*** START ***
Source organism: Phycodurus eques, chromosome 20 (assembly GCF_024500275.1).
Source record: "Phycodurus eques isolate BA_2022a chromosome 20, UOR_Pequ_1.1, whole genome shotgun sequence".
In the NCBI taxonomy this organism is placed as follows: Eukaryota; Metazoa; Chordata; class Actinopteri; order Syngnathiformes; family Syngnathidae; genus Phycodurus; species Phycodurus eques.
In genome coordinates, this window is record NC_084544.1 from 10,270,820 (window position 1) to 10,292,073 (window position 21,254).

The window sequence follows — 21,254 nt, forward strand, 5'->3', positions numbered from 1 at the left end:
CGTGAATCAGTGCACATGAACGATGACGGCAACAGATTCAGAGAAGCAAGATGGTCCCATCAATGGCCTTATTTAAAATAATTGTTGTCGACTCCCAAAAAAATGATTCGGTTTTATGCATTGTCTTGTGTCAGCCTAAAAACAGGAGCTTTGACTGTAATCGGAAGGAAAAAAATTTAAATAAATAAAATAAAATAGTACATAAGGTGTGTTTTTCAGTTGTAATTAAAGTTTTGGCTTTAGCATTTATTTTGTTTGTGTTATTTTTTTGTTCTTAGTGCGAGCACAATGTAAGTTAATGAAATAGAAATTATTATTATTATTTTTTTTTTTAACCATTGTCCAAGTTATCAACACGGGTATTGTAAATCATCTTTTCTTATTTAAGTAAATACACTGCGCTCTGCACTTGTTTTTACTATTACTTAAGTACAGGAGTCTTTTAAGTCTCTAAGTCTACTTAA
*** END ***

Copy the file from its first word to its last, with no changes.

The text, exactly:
Source organism: Phycodurus eques, chromosome 20 (assembly GCF_024500275.1).
Source record: "Phycodurus eques isolate BA_2022a chromosome 20, UOR_Pequ_1.1, whole genome shotgun sequence".
In the NCBI taxonomy this organism is placed as follows: Eukaryota; Metazoa; Chordata; class Actinopteri; order Syngnathiformes; family Syngnathidae; genus Phycodurus; species Phycodurus eques.
In genome coordinates, this window is record NC_084544.1 from 10,270,820 (window position 1) to 10,292,073 (window position 21,254).

The window sequence follows — 21,254 nt, forward strand, 5'->3', positions numbered from 1 at the left end:
CGTGAATCAGTGCACATGAACGATGACGGCAACAGATTCAGAGAAGCAAGATGGTCCCATCAATGGCCTTATTTAAAATAATTGTTGTCGACTCCCAAAAAAATGATTCGGTTTTATGCATTGTCTTGTGTCAGCCTAAAAACAGGAGCTTTGACTGTAATCGGAAGGAAAAAAATTTAAATAAATAAAATAAAATAGTACATAAGGTGTGTTTTTCAGTTGTAATTAAAGTTTTGGCTTTAGCATTTATTTTGTTTGTGTTATTTTTTTGTTCTTAGTGCGAGCACAATGTAAGTTAATGAAATAGAAATTATTATTATTATTTTTTTTTTTAACCATTGTCCAAGTTATCAACACGGGTATTGTAAATCATCTTTTCTTATTTAAGTAAATACACTGCGCTCTGCACTTGTTTTTACTATTACTTAAGTACAGGAGTCTTTTAAGTCTCTAAGTCTACTTAA